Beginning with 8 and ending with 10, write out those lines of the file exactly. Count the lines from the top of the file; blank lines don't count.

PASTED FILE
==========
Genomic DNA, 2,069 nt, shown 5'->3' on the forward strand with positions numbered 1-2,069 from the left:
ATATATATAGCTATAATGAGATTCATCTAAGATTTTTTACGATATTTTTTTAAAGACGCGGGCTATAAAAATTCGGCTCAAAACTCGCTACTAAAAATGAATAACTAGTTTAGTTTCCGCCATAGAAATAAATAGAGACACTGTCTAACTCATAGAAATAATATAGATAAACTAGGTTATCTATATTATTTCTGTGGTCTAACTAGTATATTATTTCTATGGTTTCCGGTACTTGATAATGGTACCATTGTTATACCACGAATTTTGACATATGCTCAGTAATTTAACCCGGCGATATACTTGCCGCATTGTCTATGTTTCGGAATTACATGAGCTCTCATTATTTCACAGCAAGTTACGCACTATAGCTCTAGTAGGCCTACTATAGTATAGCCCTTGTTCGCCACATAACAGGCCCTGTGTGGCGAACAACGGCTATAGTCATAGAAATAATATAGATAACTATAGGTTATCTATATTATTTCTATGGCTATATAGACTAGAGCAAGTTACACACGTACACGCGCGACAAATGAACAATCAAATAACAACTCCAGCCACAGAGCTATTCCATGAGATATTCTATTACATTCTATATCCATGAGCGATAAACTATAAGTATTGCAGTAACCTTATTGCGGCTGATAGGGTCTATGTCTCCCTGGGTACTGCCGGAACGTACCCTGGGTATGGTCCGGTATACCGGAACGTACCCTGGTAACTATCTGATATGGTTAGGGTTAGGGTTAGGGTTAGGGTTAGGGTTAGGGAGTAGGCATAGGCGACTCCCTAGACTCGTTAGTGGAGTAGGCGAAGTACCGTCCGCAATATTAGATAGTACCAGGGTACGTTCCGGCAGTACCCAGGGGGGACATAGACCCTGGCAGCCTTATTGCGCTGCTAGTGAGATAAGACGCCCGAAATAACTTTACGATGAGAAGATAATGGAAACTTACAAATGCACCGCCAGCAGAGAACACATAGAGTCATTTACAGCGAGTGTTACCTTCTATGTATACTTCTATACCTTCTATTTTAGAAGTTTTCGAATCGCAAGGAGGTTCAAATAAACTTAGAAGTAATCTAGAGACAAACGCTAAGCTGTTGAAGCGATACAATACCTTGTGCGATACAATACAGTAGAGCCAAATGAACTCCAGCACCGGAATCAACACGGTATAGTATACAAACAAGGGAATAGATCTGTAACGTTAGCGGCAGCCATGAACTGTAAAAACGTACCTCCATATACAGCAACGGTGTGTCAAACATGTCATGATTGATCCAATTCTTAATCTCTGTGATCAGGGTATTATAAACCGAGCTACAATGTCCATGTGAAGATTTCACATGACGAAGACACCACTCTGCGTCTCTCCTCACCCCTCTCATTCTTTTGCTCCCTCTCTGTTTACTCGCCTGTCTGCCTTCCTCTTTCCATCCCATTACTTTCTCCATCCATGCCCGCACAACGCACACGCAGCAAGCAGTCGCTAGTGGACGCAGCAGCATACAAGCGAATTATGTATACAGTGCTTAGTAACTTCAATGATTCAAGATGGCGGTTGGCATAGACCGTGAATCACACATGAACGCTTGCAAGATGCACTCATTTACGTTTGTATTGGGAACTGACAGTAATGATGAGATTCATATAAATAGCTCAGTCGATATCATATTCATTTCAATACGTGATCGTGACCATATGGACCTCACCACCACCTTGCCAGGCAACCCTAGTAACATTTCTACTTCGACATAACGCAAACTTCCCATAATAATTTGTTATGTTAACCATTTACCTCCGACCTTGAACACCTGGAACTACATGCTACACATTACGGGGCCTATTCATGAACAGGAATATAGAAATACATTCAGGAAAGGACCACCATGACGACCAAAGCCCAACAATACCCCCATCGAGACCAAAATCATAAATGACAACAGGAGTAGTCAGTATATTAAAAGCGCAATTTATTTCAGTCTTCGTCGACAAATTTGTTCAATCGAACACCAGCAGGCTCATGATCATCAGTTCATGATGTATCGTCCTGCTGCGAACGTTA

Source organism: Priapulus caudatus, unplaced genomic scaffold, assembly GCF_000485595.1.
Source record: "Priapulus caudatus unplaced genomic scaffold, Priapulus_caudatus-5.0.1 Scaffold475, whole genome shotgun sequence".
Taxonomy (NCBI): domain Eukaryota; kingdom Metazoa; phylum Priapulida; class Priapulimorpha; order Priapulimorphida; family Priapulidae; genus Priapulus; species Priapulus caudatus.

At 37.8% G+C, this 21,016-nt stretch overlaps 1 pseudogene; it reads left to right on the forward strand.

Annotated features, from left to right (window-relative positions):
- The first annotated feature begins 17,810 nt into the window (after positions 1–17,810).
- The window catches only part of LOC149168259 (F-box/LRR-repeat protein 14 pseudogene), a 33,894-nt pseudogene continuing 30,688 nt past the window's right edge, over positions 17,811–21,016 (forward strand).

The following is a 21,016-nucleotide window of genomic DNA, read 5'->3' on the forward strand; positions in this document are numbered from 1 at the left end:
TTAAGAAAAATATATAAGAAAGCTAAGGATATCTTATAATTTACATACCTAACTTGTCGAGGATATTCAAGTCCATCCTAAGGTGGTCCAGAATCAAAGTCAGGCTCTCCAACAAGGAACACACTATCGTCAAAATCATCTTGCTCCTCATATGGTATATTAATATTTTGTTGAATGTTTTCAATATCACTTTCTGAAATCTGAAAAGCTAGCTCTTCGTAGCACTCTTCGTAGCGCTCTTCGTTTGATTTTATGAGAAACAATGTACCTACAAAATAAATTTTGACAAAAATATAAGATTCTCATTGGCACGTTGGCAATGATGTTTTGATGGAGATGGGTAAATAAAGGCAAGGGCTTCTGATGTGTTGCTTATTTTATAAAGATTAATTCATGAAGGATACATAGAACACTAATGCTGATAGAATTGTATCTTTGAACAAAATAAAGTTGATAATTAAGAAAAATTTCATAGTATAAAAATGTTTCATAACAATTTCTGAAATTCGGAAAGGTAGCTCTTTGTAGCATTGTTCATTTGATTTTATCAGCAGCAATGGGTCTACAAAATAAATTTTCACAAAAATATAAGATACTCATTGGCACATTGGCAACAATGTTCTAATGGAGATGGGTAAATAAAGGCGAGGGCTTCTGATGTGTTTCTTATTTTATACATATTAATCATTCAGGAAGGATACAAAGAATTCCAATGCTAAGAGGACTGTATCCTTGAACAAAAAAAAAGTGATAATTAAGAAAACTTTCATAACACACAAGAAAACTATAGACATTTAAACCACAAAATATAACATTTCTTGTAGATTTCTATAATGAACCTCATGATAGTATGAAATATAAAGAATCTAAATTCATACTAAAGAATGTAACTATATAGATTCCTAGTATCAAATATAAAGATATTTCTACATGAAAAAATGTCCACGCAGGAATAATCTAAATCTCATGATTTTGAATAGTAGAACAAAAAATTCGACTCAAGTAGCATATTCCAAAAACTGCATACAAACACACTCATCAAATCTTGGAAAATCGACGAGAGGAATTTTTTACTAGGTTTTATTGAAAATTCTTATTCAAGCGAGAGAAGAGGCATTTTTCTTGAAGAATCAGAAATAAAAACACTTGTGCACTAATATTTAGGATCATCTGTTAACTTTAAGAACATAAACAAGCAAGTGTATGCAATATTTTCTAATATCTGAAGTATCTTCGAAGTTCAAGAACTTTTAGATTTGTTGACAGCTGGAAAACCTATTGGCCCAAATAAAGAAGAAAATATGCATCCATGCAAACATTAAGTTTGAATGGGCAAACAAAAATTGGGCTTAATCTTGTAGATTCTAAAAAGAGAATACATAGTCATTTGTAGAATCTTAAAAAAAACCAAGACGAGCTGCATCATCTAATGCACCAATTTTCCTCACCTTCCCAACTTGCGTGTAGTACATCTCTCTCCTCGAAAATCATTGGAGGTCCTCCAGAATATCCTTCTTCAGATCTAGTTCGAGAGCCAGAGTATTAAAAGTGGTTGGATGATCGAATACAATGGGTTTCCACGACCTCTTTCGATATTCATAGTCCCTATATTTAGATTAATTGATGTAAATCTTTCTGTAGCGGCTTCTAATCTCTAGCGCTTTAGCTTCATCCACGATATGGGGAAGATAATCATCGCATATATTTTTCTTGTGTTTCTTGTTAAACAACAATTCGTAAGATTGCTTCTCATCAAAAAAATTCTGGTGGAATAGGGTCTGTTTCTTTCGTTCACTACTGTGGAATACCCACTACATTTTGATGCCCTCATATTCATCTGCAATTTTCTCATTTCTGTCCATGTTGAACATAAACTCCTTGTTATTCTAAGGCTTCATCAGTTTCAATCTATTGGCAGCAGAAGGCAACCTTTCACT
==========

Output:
- The first annotated feature begins 17,810 nt into the window (after positions 1–17,810).
- The window catches only part of LOC149168259 (F-box/LRR-repeat protein 14 pseudogene), a 33,894-nt pseudogene continuing 30,688 nt past the window's right edge, over positions 17,811–21,016 (forward strand).

The following is a 21,016-nucleotide window of genomic DNA, read 5'->3' on the forward strand; positions in this document are numbered from 1 at the left end: